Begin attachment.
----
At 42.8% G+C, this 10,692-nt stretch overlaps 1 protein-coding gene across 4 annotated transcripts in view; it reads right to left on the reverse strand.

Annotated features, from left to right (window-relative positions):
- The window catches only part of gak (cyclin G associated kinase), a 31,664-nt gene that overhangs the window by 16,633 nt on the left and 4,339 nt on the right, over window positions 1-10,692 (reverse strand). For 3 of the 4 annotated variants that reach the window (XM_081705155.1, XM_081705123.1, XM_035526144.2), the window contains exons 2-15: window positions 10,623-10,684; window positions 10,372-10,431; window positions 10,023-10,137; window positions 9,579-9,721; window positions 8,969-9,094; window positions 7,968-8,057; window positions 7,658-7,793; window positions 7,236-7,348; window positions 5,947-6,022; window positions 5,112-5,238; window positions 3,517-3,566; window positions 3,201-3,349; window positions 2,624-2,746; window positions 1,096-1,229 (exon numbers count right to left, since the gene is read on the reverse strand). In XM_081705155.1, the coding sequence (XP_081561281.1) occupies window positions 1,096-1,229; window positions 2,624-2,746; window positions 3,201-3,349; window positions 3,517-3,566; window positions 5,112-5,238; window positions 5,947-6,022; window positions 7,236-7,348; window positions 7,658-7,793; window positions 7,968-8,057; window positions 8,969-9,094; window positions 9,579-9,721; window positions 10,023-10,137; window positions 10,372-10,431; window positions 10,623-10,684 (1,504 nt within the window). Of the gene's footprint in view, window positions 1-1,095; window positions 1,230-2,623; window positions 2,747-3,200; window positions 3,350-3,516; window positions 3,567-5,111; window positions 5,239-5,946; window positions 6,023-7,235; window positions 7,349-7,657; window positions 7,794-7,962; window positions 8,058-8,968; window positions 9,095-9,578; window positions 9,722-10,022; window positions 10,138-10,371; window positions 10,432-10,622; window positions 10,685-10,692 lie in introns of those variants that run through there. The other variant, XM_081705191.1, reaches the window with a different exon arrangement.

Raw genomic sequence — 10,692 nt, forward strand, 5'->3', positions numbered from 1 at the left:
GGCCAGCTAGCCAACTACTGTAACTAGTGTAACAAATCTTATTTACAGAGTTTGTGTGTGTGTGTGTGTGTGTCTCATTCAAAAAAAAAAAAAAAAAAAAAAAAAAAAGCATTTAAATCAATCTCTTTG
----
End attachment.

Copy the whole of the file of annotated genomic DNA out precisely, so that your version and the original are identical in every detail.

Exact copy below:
At 42.8% G+C, this 10,692-nt stretch overlaps 1 protein-coding gene across 4 annotated transcripts in view; it reads right to left on the reverse strand.

Annotated features, from left to right (window-relative positions):
- The window catches only part of gak (cyclin G associated kinase), a 31,664-nt gene that overhangs the window by 16,633 nt on the left and 4,339 nt on the right, over window positions 1-10,692 (reverse strand). For 3 of the 4 annotated variants that reach the window (XM_081705155.1, XM_081705123.1, XM_035526144.2), the window contains exons 2-15: window positions 10,623-10,684; window positions 10,372-10,431; window positions 10,023-10,137; window positions 9,579-9,721; window positions 8,969-9,094; window positions 7,968-8,057; window positions 7,658-7,793; window positions 7,236-7,348; window positions 5,947-6,022; window positions 5,112-5,238; window positions 3,517-3,566; window positions 3,201-3,349; window positions 2,624-2,746; window positions 1,096-1,229 (exon numbers count right to left, since the gene is read on the reverse strand). In XM_081705155.1, the coding sequence (XP_081561281.1) occupies window positions 1,096-1,229; window positions 2,624-2,746; window positions 3,201-3,349; window positions 3,517-3,566; window positions 5,112-5,238; window positions 5,947-6,022; window positions 7,236-7,348; window positions 7,658-7,793; window positions 7,968-8,057; window positions 8,969-9,094; window positions 9,579-9,721; window positions 10,023-10,137; window positions 10,372-10,431; window positions 10,623-10,684 (1,504 nt within the window). Of the gene's footprint in view, window positions 1-1,095; window positions 1,230-2,623; window positions 2,747-3,200; window positions 3,350-3,516; window positions 3,567-5,111; window positions 5,239-5,946; window positions 6,023-7,235; window positions 7,349-7,657; window positions 7,794-7,962; window positions 8,058-8,968; window positions 9,095-9,578; window positions 9,722-10,022; window positions 10,138-10,371; window positions 10,432-10,622; window positions 10,685-10,692 lie in introns of those variants that run through there. The other variant, XM_081705191.1, reaches the window with a different exon arrangement.

Raw genomic sequence — 10,692 nt, forward strand, 5'->3', positions numbered from 1 at the left:
GGCCAGCTAGCCAACTACTGTAACTAGTGTAACAAATCTTATTTACAGAGTTTGTGTGTGTGTGTGTGTGTGTCTCATTCAAAAAAAAAAAAAAAAAAAAAAAAAAAAGCATTTAAATCAATCTCTTTG